This model of working with other organisations needs to be increased exponentially by the new body, both as a means of raising additional funds but more importantly to leverage their expertise in areas where there is a clear need for additional input.

For example, taking notice of the fact that financial education is now part of the national curriculum and providing support to voluntary organisations helping deliver that education directly in classrooms, something the MAS has no knowledge of but the Personal Finance Education Group has. Or entering workplaces to give guidance on retirement planning, something TPAS excels at.

It may take time for the all the discussions to be concluded and for a good model to be created and funding agreed. But it is vital to do it properly the second time round. I very much doubt there will be a third chance to get it right.

Nic Cicutti can be contacted at nic@inspiredmoney.co.uk

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Comments

There are 8 comments at the moment, we would love to hear your opinion too.

  1. This annoys me ! Are we getting too used to living in a nanny state ? – there are thousands and thousands and thousands of highly qualified advisers out there that give advice , guidance call it what you wish , on all aspects of finance. We do not need another body which we all pay levys to being run by people drawing incomes of 3x what the PM earns.
    Why are pensions so special , why is there no body to guide us on mortgages , TV Buying, Car purchase , debt purchase , home improvemet guidance ect ect ect – sorry but the situation has become ridiculous and the public need to be more responsible for their own destinies.

  2. Excellent news it’s a public body and the Teasury are going to pay for it about time too!!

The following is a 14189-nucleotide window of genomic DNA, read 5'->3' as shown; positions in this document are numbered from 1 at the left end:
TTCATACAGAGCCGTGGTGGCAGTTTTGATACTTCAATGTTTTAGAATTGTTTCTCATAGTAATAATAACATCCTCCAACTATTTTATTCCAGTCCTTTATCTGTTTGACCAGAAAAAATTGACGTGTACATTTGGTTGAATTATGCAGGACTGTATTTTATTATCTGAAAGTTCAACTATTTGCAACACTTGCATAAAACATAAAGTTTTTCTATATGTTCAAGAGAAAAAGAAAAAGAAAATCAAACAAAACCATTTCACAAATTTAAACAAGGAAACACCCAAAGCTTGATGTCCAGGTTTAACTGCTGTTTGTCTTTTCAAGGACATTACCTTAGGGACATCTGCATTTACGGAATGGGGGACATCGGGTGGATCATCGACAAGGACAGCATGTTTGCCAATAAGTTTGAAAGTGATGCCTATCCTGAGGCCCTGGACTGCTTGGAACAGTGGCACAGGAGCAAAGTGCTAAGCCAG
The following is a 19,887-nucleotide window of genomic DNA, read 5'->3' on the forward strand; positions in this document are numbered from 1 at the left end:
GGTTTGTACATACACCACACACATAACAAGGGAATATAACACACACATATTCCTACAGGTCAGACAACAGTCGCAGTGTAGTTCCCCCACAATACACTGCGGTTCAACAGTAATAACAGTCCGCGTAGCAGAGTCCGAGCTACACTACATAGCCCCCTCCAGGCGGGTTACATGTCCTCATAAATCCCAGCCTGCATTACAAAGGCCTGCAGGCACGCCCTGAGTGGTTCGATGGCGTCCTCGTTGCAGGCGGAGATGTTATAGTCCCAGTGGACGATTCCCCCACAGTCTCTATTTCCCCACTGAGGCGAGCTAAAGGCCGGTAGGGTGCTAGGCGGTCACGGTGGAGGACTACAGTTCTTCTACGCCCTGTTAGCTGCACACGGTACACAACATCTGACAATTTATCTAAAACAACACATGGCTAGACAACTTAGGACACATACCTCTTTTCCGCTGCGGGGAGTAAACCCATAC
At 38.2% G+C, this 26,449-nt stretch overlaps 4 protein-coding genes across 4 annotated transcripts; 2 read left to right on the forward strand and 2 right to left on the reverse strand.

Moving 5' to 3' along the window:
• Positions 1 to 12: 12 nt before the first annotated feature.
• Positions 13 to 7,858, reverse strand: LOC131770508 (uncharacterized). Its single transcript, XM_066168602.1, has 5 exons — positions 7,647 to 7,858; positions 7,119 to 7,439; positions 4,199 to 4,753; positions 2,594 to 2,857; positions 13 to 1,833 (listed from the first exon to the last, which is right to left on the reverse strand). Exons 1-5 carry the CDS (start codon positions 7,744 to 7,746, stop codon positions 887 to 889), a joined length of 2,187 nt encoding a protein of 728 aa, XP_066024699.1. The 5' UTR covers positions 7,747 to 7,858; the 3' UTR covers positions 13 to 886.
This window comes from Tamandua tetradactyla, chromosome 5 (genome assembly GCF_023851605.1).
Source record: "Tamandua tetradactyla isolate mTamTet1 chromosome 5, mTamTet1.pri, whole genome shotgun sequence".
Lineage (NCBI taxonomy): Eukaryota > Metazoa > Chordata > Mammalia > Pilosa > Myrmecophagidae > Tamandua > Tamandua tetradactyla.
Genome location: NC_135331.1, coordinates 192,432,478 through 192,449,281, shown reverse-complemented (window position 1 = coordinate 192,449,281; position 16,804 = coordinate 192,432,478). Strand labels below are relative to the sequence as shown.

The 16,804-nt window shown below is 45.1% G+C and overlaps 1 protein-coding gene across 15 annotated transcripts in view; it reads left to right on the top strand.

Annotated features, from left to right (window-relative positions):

• Sad to say Nick the treasury doesn’t fund anything as it has no money of it’s own. It is funded from everyone’s taxation. The only question is how effectively the taxpayer’s money is spent and on current form (MAS, Overseas Aid etc.) spending by government in this (And many other) area(s) has been ineffectual.

  3. Treasury not Teasury! 1 finger typing on an iPhone!!!

  4. When all is said and done, guidance can only be a first step along the road to taking regulated advice. Knowing what may be your most suitable course of action is one thing. Actually getting it done is rather another.

  5. I really couldn’t care less. If they get guidance right it is not likely to affect an advisers business. If they get it wrong it not likely to affect an advisers business. The main reason being that the vast majority of those who seek guidance are unlikely to be the type of people who will properly engage with and pay professional advisers anyway. The only thing I care about is how much it is going to cost me and I don’t see that reducing anytime.

  6. Trevor Harrington 13th October 2016 at 6:28 pm

    There is a concept here which Nic (Cicutti) seems to be stuck with.

    If we extend his concept to it’s natural conclusion, then everybody will have access to advice on all buying and selling situations, essentially every situation where the public spend money, be that financial advice or buying a new kitchen, and in that process, the advice will be advised uniformly, without variation, will always be correct, will be funded by some sort of levy, and nobody will ever make a mistake, be that the buyer, or indeed the adviser.

    Such socialist drivel is really not worth reading or arguing over.

    We are at a point of the development of the species, where advice will always be good, bad, or indifferent, and no amount of legislation or regulation, or creation of publicly funded bodies, will completely eliminate the bad part.

    The issue is how to reduce the bad part and enhance the likelihood of the public receiving the good part in most cases, or the indifferent part in the rest of cases.

    In that sense, our regulation screams failure and contempt, after many years of completely and utterly failing to listen to those who know the answers (the Advisers at the front of the sales/advice process themselves), whilst preferring to listen to the pseudo superior drivel spouted from failed journalists, who have no qualification, no experience, and no professional standing in the profession which they presume to be an accurate or accredited commentator.

    The dream of uniform and unfailingly accurate mono standard professional advice, funded for through the state or a public body, is a socialist dream which we really should not be debating in this day and age.

  7. “it’s natural conclusion” should be “its” natural conclusion. There’s no apostrophe in ours, yours, hers or theirs so why, in this context, should there be in its?